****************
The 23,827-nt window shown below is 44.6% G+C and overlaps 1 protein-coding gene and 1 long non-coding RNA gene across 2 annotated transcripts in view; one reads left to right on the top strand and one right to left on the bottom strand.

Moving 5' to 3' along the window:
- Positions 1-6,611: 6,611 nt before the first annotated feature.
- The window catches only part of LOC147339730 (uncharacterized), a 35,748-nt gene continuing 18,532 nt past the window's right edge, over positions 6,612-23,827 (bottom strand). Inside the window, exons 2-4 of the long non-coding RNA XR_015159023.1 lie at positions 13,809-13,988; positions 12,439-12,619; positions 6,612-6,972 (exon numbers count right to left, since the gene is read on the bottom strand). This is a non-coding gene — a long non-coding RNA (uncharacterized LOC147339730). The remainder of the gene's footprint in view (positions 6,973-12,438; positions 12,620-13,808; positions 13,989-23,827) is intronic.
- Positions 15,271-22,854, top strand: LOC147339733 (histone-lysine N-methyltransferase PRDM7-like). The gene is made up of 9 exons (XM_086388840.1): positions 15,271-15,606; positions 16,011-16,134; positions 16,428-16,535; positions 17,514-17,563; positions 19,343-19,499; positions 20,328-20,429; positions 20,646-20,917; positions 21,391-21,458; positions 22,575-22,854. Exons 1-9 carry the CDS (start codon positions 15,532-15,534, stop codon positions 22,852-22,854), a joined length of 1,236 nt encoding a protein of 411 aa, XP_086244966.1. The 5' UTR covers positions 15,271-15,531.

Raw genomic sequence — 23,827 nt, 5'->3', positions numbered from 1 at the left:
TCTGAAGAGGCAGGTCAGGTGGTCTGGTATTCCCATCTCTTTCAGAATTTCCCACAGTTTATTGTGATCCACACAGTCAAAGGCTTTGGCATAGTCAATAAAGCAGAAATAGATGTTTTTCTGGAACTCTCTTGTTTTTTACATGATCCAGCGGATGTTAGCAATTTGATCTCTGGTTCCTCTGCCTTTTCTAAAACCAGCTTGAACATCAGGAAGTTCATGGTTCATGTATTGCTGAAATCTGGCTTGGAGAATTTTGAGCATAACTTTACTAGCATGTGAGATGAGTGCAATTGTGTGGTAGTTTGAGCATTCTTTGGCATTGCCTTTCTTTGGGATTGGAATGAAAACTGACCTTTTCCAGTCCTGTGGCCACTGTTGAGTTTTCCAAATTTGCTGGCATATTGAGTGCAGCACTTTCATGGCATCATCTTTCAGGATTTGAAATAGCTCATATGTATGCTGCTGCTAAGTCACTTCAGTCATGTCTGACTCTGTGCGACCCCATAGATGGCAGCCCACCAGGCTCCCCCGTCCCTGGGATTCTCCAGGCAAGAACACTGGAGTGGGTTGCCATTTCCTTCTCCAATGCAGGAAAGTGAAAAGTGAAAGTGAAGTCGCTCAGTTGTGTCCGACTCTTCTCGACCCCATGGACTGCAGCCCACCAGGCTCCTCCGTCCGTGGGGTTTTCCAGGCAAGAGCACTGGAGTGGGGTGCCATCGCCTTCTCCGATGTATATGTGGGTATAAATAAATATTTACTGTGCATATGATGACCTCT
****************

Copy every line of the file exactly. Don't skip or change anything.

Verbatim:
The 23,827-nt window shown below is 44.6% G+C and overlaps 1 protein-coding gene and 1 long non-coding RNA gene across 2 annotated transcripts in view; one reads left to right on the top strand and one right to left on the bottom strand.

Moving 5' to 3' along the window:
- Positions 1-6,611: 6,611 nt before the first annotated feature.
- The window catches only part of LOC147339730 (uncharacterized), a 35,748-nt gene continuing 18,532 nt past the window's right edge, over positions 6,612-23,827 (bottom strand). Inside the window, exons 2-4 of the long non-coding RNA XR_015159023.1 lie at positions 13,809-13,988; positions 12,439-12,619; positions 6,612-6,972 (exon numbers count right to left, since the gene is read on the bottom strand). This is a non-coding gene — a long non-coding RNA (uncharacterized LOC147339730). The remainder of the gene's footprint in view (positions 6,973-12,438; positions 12,620-13,808; positions 13,989-23,827) is intronic.
- Positions 15,271-22,854, top strand: LOC147339733 (histone-lysine N-methyltransferase PRDM7-like). The gene is made up of 9 exons (XM_086388840.1): positions 15,271-15,606; positions 16,011-16,134; positions 16,428-16,535; positions 17,514-17,563; positions 19,343-19,499; positions 20,328-20,429; positions 20,646-20,917; positions 21,391-21,458; positions 22,575-22,854. Exons 1-9 carry the CDS (start codon positions 15,532-15,534, stop codon positions 22,852-22,854), a joined length of 1,236 nt encoding a protein of 411 aa, XP_086244966.1. The 5' UTR covers positions 15,271-15,531.

Raw genomic sequence — 23,827 nt, 5'->3', positions numbered from 1 at the left:
TCTGAAGAGGCAGGTCAGGTGGTCTGGTATTCCCATCTCTTTCAGAATTTCCCACAGTTTATTGTGATCCACACAGTCAAAGGCTTTGGCATAGTCAATAAAGCAGAAATAGATGTTTTTCTGGAACTCTCTTGTTTTTTACATGATCCAGCGGATGTTAGCAATTTGATCTCTGGTTCCTCTGCCTTTTCTAAAACCAGCTTGAACATCAGGAAGTTCATGGTTCATGTATTGCTGAAATCTGGCTTGGAGAATTTTGAGCATAACTTTACTAGCATGTGAGATGAGTGCAATTGTGTGGTAGTTTGAGCATTCTTTGGCATTGCCTTTCTTTGGGATTGGAATGAAAACTGACCTTTTCCAGTCCTGTGGCCACTGTTGAGTTTTCCAAATTTGCTGGCATATTGAGTGCAGCACTTTCATGGCATCATCTTTCAGGATTTGAAATAGCTCATATGTATGCTGCTGCTAAGTCACTTCAGTCATGTCTGACTCTGTGCGACCCCATAGATGGCAGCCCACCAGGCTCCCCCGTCCCTGGGATTCTCCAGGCAAGAACACTGGAGTGGGTTGCCATTTCCTTCTCCAATGCAGGAAAGTGAAAAGTGAAAGTGAAGTCGCTCAGTTGTGTCCGACTCTTCTCGACCCCATGGACTGCAGCCCACCAGGCTCCTCCGTCCGTGGGGTTTTCCAGGCAAGAGCACTGGAGTGGGGTGCCATCGCCTTCTCCGATGTATATGTGGGTATAAATAAATATTTACTGTGCATATGATGACCTCT